BROADBAND COMMUNITIES is the leading source of information on digital and broadband technologies for buildings and communities. Our editorial aims to accelerate the deployment of Fiber-To-The-Home and Fiber-To-The-Premises.
Issue link: http://bbcmag.epubxp.com/i/598890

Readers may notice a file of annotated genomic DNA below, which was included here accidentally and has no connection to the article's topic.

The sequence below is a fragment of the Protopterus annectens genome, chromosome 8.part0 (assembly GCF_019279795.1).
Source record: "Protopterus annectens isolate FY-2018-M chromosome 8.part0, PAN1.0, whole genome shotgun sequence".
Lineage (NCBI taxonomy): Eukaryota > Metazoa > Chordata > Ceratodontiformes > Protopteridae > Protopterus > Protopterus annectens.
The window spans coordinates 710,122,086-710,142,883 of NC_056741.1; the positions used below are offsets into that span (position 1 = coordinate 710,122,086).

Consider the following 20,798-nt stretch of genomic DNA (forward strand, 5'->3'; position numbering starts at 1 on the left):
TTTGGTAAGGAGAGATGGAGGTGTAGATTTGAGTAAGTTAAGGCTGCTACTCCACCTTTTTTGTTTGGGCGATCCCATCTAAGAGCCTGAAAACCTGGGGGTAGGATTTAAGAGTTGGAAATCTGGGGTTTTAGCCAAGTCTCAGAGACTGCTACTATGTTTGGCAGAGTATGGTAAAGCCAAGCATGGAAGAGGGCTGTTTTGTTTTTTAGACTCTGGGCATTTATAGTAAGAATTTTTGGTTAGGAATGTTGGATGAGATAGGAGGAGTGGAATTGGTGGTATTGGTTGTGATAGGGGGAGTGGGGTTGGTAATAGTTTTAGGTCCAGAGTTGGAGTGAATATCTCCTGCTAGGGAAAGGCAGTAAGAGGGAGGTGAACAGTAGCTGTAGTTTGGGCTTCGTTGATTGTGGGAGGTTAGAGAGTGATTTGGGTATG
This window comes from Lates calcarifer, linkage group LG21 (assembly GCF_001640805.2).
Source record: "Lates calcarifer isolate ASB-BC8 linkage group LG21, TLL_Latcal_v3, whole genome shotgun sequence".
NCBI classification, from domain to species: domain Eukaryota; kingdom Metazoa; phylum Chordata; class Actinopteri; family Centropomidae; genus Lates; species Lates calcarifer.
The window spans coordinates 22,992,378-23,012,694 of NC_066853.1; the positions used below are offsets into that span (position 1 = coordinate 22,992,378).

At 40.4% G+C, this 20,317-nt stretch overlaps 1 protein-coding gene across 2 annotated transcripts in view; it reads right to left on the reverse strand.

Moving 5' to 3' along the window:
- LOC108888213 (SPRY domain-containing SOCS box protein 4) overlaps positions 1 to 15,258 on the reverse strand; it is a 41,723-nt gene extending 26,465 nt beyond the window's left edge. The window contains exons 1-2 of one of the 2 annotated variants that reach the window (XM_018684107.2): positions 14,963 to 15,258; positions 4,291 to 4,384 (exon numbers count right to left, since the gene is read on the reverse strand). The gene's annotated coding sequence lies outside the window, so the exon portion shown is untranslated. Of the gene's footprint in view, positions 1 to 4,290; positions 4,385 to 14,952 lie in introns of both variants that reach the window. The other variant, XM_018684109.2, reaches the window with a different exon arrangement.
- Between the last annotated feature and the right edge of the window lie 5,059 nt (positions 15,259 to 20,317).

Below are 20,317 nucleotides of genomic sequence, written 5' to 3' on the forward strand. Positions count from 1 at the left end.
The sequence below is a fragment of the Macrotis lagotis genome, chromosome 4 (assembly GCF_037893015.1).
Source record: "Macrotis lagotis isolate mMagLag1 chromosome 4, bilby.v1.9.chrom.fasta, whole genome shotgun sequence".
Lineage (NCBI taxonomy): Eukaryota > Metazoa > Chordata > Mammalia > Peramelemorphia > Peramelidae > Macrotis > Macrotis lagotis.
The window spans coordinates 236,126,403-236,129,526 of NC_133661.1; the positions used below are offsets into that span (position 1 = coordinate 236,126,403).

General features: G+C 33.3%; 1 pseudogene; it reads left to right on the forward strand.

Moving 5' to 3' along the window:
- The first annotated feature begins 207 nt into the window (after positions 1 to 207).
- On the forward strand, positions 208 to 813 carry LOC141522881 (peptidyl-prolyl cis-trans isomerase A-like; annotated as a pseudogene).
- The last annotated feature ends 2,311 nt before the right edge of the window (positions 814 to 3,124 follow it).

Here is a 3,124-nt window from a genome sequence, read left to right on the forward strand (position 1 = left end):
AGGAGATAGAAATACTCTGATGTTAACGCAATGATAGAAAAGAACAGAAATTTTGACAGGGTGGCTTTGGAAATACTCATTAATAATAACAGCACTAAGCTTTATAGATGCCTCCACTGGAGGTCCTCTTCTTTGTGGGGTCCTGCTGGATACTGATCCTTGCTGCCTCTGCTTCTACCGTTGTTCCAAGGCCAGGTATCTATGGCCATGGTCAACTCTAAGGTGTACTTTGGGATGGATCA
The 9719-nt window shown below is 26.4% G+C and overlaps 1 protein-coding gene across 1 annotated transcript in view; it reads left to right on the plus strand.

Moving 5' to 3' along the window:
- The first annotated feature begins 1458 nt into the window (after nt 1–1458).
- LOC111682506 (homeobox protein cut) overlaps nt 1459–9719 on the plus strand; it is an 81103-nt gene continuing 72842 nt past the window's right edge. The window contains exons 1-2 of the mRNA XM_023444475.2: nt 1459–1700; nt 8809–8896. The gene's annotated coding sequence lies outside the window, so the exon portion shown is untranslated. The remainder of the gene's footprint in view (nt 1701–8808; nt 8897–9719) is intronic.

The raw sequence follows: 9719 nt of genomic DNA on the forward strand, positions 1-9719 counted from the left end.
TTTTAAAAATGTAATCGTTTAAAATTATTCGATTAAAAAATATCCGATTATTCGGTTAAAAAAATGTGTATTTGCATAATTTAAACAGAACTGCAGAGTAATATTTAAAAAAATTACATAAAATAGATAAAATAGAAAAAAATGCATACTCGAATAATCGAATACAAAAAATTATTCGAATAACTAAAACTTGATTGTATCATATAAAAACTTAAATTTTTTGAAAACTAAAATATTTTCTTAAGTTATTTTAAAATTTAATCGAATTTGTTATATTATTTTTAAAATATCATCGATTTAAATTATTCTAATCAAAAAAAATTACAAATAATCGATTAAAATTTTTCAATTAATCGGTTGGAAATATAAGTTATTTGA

22 | BROADBAND COMMUNITIES | www.broadbandcommunities.com | OCTOBER 2015 MDU TECHNOLOGY Easing Construction Disruption Property owners and managers often fear that FTTH construction will bring howls from inconvenienced residents. However, following best practices can minimize disruption. By Allen Powell / S&N Communications M ultiple-dwelling-unit (MDU) owners and managers face a dilemma. According to a study by J Turner Research, 64 percent of apartment dwellers say they would move or not renew their leases if they were unhappy with the Internet service in their apartments or condominium complexes. However, these same residents are quick to complain about disruption during the large- scale construction necessary to deliver these technologies. Residents aren't the only ones annoyed. Everyone, from builders and developers to building owners, sufers when dealing with inexperienced service providers that plan poorly. At S&N Communications, we've learned the value of communication and proactive planning, particularly when construction projects are pending and getting ready to kick of. S&N has tested some of these practices in MDUs and others only in single-family-home neighborhoods, but we believe they would all be applicable in MDUs. In residential areas, our team goes above and beyond to ensure minimal disruption. People's homes are their sanctuaries, and any disruption, especially from noisy, messy construction work, is not enthusiastically embraced. Whether or not it's fair, MDU building owners and managers typically face the brunt of tenant complaints. However, if owners and managers are willing to get out ahead of the problem and spend time (and maybe a few dollars) communicating with their residents, complaints and ill will are likely to take a dramatic dip. Combine that communication with best practices from an engaged infrastructure construction company, and you've got the recipe for the ultimate resident/construction experience. Here's what everyone involved on a new broadband project can do to ensure minimal disruption. BEST PRACTICES FOR INFRASTRUCTURE CONSTRUCTION COMPANIES Community outreach. Before S&N begins any project, our crews knock on every door (yes, every door) in our work path and explain the upcoming work to be done. We lay out expected start and completion dates, answer questions and emphasize the benefts of our work – faster connectivity and more bandwidth. If no one is home, our crews leave behind a customer door hanger that contains the scope and location of our work and the cell phone number of our site superintendent. Tis is a relatively simple task in a single- family, detached-home neighborhood. For an Community outreach is the No. 1 best practice for construction companies undertaking infrastructure projects. Knock on every door, or schedule meet and greet time with community groups.